Since the highly publicized split with fellow (?) rappers N.W.A, the outstanding debut solo album and subsequent EP, and a leading role in the film ‘Boyz n the Hood‘, one of the most important rappers of the moment is back with a (literally) revolutionary hip-hop album. Cube has traded his ‘jhericurls’ for a shaved head, aligned his sympathies with the Nation of Islam, deepened his connection to the South Central streets, and, in collaboration with ‘Da Lench Mob‘, has created one of the ‘dopest’ hardcore hip-hop records of all time.

The album consists of a death side (‘a mirrored image of where we [black people] are today’) and a life side (‘a vision of where we need to go’). Apart from the usual ghetto expletives, which in themselves have sparked intense discussions, this LP contains statements that ‘some’ perceive as highly racist and/or personal attacks on their race or religious beliefs. Unjustly so! In and of themselves, I can agree that these statements are not admirable. But within the context of a song, the entire album, the history of black music, the US, and not to mention world history, no!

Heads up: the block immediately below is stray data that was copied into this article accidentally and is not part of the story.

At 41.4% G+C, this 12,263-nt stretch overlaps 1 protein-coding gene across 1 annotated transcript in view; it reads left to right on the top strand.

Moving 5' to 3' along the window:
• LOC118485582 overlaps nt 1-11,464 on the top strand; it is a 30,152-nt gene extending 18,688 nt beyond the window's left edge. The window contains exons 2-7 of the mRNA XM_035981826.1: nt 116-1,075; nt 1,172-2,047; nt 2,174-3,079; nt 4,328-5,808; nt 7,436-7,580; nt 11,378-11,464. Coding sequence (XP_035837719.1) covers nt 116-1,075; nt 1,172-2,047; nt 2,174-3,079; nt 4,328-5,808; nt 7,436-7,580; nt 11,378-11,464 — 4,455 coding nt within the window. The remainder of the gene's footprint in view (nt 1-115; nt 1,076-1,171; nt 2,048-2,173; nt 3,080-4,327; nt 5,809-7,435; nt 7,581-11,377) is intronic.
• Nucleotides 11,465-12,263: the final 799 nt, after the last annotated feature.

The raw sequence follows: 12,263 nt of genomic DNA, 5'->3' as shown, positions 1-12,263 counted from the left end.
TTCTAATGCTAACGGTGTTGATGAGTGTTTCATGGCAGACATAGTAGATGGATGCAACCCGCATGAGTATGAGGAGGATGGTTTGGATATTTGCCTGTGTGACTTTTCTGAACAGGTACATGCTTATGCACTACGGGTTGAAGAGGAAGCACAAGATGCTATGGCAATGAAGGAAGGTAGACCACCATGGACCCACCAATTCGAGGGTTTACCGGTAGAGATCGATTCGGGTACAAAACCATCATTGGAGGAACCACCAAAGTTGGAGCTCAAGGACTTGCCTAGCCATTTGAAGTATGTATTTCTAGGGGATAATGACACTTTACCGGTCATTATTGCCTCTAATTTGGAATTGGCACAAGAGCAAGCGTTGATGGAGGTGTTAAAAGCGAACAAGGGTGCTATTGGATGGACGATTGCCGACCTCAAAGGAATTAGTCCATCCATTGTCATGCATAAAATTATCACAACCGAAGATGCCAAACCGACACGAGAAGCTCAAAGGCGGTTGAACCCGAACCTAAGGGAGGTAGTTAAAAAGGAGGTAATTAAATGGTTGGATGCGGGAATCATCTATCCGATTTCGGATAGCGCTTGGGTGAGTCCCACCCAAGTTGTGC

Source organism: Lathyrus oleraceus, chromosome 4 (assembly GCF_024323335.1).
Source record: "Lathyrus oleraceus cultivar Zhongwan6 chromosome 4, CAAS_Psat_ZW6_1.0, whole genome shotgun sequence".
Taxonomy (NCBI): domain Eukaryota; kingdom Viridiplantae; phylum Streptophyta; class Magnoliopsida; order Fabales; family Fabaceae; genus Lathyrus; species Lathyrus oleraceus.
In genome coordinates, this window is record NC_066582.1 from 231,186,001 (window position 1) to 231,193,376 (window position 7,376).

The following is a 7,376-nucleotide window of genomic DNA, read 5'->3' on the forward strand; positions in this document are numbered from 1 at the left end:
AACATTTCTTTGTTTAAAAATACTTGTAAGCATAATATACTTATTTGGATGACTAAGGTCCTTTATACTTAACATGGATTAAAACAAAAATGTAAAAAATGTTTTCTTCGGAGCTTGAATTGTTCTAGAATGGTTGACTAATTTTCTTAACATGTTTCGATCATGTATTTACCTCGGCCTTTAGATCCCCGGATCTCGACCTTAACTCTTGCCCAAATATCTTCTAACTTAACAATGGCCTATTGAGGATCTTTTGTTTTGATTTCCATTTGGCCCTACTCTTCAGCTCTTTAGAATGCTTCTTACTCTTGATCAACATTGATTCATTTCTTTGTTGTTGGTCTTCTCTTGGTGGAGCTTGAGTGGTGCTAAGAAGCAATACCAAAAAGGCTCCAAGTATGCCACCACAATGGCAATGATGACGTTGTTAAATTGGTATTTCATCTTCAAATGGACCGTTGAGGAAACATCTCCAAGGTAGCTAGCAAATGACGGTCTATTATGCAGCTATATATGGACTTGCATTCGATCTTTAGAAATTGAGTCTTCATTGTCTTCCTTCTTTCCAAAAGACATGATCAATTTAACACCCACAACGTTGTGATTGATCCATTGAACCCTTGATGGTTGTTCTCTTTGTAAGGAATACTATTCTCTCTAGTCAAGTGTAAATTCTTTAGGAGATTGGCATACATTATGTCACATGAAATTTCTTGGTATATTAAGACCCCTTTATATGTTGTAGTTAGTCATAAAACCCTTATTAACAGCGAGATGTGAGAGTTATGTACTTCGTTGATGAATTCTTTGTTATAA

What Ice Cube is attempting to do with you, the listening audience, is to initiate a discussion. A discussion about issues that, despite all efforts, far too many people overlook. Those people (perhaps including yourself) need to be awakened first and then realize that they cannot participate in this discussion without being open to and knowledgeable about other cultures. In other words, this LP compels the listener to delve deeper into the origins of it all. Those who fail to do so cannot offer a meaningful opinion.

Moreover, after careful listening, it becomes evident that the so-called attacks on other communities often amount to nothing more than, indirectly, attacks on one’s own community – from one’s own perspective. Through references to Whites, Jews, Koreans, Gay’s, Interracial lovers, Gangsters, Good guys, Bad Girls, N.W.A, the military, carriers of venereal diseases, etc., Cube holds up a mirror that does not lie. NO ONE comes out unscathed, or in other words: an honest glimpse into the racial/group dynamics of the world (especially the US) that is highly educational for ALL OF US. In short, it would be a disservice to deny humanity access to this discussion, this LP, or this life perspective.

So go ahead and buy that record ‘you must learn’ [BDP]. In collaboration with the nastiest heavy funk production of 1991, this LP is at the very least fascinating, interesting, and intriguing, or simply put, ‘ice-cold the best’!

Published in Dutch in Holland Nieuws 1991



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